2015 has been a year of turmoil, so will we see a more sedate FTSE 100 next year? We cant possibly know, but there are some top companies that I reckon could be in for a good 12 months.
One of my candidates is ARM Holdings (LSE: ARM), the designer of chips that are powering a great swathe of our mobile computing devices. Now, ARMs shares have soared by 32% since late August to 1,105p, so you might be thinking Ive missed the boat. But that was after a sluggish spell that has seen the shares gain less than 10% in two years and earnings are rising strongly, and that has depressed the stocks P/E multiple.
With the long-term FTSE average being around 14, you might not think that a prospective P/E of 37 (dropping to 32 on 2016 forecasts) is any great bargain. But for ARM, with its phenomenal growth record, thats historically pretty low.
And at third-quarter time, there was no sign whatsoever that all those years of growth are set to slow normalised EPS was up 29% after dollar revenues grew by 17%. For years Ive been saying were really still in the early days of the mobile computing revolution and that theres massive potential growth out there and I say thats still true today.
Now on to one of my favourites, Aviva (LSE: AV). The financial sector is only slowly coming back from the bruising it has taken in recent years, with investors still unsure about the future limits of naughty-behaviour costs and theres very little the City hates more than uncertainty. But thats really the banks, though the insurance sector is being held back too, and Im seeing some pretty good bargains in the sector.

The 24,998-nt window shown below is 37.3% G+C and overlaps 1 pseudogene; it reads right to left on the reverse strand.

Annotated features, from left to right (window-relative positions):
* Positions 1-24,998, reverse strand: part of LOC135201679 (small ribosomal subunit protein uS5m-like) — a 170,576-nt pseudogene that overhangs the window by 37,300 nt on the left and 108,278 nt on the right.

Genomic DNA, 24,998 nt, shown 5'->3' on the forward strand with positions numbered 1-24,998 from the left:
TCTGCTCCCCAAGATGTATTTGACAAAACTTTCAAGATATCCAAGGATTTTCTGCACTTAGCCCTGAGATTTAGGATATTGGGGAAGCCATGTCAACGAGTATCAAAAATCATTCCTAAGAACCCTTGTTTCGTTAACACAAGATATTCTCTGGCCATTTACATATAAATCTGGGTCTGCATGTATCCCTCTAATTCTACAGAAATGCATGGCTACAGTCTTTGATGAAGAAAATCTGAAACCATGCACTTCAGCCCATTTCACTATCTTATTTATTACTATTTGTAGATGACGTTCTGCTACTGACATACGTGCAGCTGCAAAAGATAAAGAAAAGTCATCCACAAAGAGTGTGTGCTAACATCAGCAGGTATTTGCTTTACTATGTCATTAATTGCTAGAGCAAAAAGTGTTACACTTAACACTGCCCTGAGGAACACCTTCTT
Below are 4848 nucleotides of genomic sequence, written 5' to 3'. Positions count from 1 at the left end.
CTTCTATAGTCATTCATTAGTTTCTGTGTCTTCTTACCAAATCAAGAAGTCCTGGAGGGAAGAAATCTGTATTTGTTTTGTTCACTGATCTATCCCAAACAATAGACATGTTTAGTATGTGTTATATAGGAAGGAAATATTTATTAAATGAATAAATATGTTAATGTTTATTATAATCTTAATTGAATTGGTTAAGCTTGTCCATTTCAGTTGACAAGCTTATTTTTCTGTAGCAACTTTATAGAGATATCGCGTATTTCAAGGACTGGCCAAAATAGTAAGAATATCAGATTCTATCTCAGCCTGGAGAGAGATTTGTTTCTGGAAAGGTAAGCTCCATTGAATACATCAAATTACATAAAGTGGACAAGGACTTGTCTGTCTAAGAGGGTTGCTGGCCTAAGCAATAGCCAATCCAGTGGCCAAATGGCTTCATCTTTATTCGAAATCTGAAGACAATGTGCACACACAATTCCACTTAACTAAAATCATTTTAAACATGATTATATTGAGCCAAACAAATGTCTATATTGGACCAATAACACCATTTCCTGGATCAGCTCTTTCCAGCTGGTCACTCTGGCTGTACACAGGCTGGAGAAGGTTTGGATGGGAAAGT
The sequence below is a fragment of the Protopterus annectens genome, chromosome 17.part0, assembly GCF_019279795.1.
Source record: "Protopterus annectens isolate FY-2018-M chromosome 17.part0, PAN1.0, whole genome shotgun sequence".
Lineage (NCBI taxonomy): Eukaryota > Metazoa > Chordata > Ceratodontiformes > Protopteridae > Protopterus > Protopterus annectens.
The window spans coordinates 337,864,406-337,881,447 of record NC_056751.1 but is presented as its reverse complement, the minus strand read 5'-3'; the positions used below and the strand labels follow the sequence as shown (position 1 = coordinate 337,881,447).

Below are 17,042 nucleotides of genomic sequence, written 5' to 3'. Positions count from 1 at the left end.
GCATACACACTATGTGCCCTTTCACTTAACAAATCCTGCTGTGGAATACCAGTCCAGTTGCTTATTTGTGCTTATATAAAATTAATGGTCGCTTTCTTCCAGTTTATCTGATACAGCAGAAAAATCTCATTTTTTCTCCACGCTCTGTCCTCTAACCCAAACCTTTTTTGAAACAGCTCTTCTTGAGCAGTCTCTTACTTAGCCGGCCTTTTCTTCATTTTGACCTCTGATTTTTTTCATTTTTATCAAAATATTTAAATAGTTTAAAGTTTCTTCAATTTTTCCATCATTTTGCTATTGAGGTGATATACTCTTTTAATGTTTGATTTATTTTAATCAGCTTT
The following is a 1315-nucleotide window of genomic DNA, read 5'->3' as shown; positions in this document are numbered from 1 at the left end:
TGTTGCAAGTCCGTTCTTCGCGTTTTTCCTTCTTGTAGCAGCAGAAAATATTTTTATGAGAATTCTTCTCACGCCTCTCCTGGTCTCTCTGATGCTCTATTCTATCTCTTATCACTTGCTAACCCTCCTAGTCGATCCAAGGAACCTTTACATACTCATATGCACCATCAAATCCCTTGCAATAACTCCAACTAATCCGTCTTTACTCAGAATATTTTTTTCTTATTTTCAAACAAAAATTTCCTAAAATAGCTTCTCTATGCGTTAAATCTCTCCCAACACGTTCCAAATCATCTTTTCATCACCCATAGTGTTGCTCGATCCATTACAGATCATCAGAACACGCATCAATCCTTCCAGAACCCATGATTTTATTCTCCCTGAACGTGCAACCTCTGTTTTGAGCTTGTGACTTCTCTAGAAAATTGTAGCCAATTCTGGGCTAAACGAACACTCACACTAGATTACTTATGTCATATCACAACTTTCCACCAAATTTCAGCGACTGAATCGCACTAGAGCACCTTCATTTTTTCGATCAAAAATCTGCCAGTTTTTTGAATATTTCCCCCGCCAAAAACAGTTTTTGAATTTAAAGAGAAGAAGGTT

Aviva has rebuilt its capital position faster than Id expected, and after an impressive return to rising profits over the past two years, we have a couple more steady years forecast with well-covered dividends set to yield 4.1% this year and 4.8% next. The share price, at 510p, hasnt really budged over the past 12 months, and I reckon the resulting P/E of around 11.5 (and dropping to 10.5 next year) means the shares are significantly undervalued and Ill be surprised if we dont see an upwards re-rating in 2016.
My third choice is AstraZeneca (LSE: AZN), which has seen the wheels come off its drug development progress in recent years due to the expiry of key patents and increasing competition from generic alternatives. The result was that new CEO Pascal Soriot was drafted in to reverse the decline, and he spearheaded a policy of dispensing with non-core business and focusing hard on rebuilding the drug development pipeline.
The Soriot effect put some oomph back into the shares, but thats tailed off a bit of late and the price has lost 5.4% in the past 12 months, to 4,488p. A lot of that is surely because people are impatient, but the turnaround was always going to be slow the firm has always said it did not expect to get back to earnings growth until 2017 at the earliest.
Why might 2016 be a notable year? Well, it should be a year in which we start to get a solid feel for how 2017 is likely to turn out and when that return to growth is really likely to happen. And if we get a growth forecast, we could see a boost to the shares, currently on a modest P/E of 16 (and with dividends still yielding more than 4%).
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Alan Oscroft owns shares in Aviva. The Motley Fool UK has recommended ARM Holdings and AstraZeneca. We Fools don’t all hold the same opinions, but we all believe that considering a diverse range of insights makes us better investors.